"On Leaders and Icons: From Jinnah to Modi" | Titans of the South Asian Subcontinent
Kuldip Nayar recounts his experiences of meeting diverse figures who shaped South Asian history, revealing hitherto unknown aspects of their imposing personalities; writes The Book Genie
The rival theories of whether individuals or socioeconomic forces determine history have their own followers; but for the South Asian subcontinent, it was the people at the helm – those who led the freedom struggle and charted the subsequent destiny of the newly-independent countries – that seem to have an edge. Determining their legacy on the present, however, poses its own problems.
Not the least of these is that most of these personalities have been elevated to an exalted – and remote – status or their intentions and actions are being subject to questioning and re-evaluation due to a wide array of reasons. And with those who actually observed them in their day and age slowly passing on, the task of trying to know and understand them becomes more difficult. Fortunately, there was one key eyewitness, who, in keeping with the ideals of his profession, diligently undertook the task.
This is not just because he had all the necessary credentials, for not only did he, both literally and figuratively, stand tall among the Indian journalist fraternity, but he also served as a government press officer towards the beginning of his career, including stints with Prime Ministers Jawaharlal Nehru and Lal Bahadur Shastri – including on that fateful trip to Tashkent in January 1966 – and was in close terms with a number of senior leaders across the political spectrum and national boundaries.
For, as renowned BBC journalist Sir Mark Tully holds, it was also because of his “remarkable ability to get on with people”. “He was not one of those journalists who feel it’s their business to pick fights, to interview aggressively. On the contrary, he sought to understand the people he was reporting on and learnt of stories before anyone else, getting scoops by the trust he inspired,” he writes in the foreword, citing several startling examples.
In the pages that follow, Nayar gives his take on how the Congress’s tryst with dynasty rule and the glorification of its first family’s members began, the souring of the ideals of freedom fighters and the fight to determine the prevailing ethos of Indian politics and more. All this is told with his trademark insight and a good dose of candour. For, as Nayar says, left to him, the book would have been called “Heroes, Neros, and Zeroes”.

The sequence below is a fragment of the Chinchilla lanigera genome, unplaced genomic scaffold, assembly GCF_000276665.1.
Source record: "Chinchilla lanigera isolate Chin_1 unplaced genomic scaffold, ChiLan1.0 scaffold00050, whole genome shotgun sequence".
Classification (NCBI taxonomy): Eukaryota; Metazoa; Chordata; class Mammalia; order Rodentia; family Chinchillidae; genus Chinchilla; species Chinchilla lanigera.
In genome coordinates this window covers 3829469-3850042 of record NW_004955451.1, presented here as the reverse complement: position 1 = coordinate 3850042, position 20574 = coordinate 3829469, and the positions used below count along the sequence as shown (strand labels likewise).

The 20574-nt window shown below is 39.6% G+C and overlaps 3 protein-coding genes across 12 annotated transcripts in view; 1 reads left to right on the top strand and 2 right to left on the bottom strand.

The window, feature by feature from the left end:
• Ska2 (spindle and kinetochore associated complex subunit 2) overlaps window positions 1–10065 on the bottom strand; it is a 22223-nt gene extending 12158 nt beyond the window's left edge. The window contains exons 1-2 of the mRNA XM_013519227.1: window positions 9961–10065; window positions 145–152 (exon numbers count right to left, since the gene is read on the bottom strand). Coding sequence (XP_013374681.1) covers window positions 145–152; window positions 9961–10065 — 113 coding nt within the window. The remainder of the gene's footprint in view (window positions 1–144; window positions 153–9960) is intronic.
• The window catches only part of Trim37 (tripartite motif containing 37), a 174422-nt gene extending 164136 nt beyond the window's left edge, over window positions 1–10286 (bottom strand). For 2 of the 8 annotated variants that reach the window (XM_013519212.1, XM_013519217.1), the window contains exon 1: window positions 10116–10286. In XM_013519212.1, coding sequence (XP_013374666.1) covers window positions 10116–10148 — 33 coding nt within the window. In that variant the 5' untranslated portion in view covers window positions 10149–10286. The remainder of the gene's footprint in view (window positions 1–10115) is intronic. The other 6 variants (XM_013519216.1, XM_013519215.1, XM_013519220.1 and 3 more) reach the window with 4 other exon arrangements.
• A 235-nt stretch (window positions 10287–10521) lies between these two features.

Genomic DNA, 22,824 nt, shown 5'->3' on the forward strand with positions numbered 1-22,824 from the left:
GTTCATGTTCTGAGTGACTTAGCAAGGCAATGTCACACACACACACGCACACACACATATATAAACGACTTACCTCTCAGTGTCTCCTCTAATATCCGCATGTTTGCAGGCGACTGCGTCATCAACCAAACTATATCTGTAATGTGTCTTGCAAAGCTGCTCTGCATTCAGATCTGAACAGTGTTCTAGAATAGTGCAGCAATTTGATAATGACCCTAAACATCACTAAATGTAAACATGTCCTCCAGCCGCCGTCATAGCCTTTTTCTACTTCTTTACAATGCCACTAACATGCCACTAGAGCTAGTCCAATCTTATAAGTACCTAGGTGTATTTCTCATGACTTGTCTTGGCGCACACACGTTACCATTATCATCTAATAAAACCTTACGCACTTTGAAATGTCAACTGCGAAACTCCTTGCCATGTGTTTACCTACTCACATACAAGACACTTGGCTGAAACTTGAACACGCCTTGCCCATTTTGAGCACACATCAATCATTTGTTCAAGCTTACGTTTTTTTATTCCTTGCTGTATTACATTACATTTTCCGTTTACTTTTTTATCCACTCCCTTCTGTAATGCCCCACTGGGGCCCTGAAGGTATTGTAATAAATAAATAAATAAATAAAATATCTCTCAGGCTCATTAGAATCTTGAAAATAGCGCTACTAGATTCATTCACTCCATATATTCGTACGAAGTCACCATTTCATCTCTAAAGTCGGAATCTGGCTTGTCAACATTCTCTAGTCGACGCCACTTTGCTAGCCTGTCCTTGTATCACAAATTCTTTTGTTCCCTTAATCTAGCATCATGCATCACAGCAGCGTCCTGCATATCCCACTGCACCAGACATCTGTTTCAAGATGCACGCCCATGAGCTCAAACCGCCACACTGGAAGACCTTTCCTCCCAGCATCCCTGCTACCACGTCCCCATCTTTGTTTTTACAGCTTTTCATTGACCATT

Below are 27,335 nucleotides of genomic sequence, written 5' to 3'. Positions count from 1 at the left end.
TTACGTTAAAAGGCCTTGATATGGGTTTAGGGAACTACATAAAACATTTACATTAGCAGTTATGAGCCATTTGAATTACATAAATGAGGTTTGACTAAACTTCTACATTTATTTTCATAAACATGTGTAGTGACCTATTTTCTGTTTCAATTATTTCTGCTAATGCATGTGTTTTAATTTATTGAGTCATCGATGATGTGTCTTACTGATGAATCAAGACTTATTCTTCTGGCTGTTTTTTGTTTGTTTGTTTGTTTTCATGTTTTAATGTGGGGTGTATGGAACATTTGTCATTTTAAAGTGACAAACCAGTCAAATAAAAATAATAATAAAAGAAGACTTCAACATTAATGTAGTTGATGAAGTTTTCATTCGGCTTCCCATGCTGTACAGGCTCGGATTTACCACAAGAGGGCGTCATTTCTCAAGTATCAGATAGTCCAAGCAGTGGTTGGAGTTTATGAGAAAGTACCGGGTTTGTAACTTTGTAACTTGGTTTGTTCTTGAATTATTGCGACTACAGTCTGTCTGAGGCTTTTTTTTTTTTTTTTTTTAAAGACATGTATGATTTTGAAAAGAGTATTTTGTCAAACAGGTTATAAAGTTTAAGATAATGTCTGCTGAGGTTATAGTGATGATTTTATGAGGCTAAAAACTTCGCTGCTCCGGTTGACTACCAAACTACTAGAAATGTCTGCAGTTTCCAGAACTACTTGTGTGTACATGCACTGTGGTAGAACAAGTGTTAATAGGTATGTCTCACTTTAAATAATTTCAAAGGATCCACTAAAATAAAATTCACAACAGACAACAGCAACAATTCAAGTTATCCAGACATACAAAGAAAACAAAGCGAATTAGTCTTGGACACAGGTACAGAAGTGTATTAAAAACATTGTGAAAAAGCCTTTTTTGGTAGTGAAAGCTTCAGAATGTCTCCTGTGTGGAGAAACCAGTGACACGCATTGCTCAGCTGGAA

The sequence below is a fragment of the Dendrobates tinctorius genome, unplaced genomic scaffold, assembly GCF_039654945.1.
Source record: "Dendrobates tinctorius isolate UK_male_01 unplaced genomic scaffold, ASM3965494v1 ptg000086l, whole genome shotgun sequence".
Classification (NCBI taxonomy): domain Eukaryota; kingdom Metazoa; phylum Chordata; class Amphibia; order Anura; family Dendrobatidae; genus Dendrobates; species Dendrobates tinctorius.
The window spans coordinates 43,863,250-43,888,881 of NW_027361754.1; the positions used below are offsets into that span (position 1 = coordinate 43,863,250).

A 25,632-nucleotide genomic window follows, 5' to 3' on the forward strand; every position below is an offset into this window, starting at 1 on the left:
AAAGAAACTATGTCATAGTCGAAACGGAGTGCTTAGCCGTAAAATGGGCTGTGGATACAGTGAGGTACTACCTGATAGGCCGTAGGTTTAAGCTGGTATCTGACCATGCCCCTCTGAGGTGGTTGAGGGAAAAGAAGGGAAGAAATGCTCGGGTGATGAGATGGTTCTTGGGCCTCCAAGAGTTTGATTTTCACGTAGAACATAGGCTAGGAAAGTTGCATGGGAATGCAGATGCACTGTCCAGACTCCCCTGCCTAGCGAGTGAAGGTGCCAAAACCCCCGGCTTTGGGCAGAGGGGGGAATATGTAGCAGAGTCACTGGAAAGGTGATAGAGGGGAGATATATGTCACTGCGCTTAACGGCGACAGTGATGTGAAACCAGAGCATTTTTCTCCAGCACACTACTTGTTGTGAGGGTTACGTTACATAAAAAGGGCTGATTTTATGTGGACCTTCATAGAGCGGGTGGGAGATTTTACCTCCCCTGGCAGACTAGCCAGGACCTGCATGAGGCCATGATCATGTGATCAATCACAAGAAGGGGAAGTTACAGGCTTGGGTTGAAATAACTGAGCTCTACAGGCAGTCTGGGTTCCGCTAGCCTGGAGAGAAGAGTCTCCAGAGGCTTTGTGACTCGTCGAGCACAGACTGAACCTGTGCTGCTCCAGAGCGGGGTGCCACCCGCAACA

Despite the title of the book, he expectedly begins with the Mahatma and the sense of moral courage and superiority he retained even at the end of an eventful life – and well beyond into the course of the country he helped to free and whose attitude he single-handedly influenced.
Nayar moves on to another iconic figure – the hawk-nosed Khan Abdul Ghaffar Khan, who always nourished a sense of betrayal by his Indian counterparts, going as far as questioning the author on why they always behaved in a way reminiscent of what Napoleon termed his British enemies, a “nation of shopkeepers”.
There is a telling account of Mohammad Ali Jinnah, whom the author met as a university student, detailing how the founder of Pakistan had miscalculated the nature of relations between the two nations in the future.
But, of most interest are the chapters on Prime Ministers Nehru and Shastri, for it is here that we find some insights into what Nehru thought about his successor, especially on the question of his daughter, what Nayar himself paid in the selection of Shastri – though unconsciously as he says – and the roles of other Congress leaders.
While most of this may be familiar to the older generation, what may be of interest is Nayar’s recounting of how Nehru dealt with news reports concering him, his championing of unconditional adult suffrage and his final view of Pakistan, Shastri’s humility and steel – and that of his wife – and his encounter with Meena Kumari on the sets of Pakeezah. Then there is Nayar’s own misadventures in trying to inform the United News of India, the news agency he then headed, of the news of Shastri’s demise at Tashkent, but briefly.
The dozen other accounts feature Indira Gandhi – with whom Nayar was on first-name terms and to whom she confessed she was wrong about the Emergency in their last meeting. There is Jayaprakash Narayan and his sense of betrayal by the Janata Party government, vignettes of meeting the likes of Zulfiqar Ali Bhutto (and his overweening conceit), Sheikh Mujibur Rehman and B P Koirala and some equally valuable thoughts on Prime Ministers Manmohan Singh and Narendra Modi, J R D. Tata and Ratan Tata, Khushwant Singh and Noor Jehan.
This is by no means a comprehensive or fully objective view of these iconic figures but that seems to be Nayar’s whole point. Unless we regard them as people prone to be fallible, they will remain idols, not ideals, and that is not what they would have wanted.
(The reviewer, a prolific reader and journalist, writes under the pseudonym The Book Genie)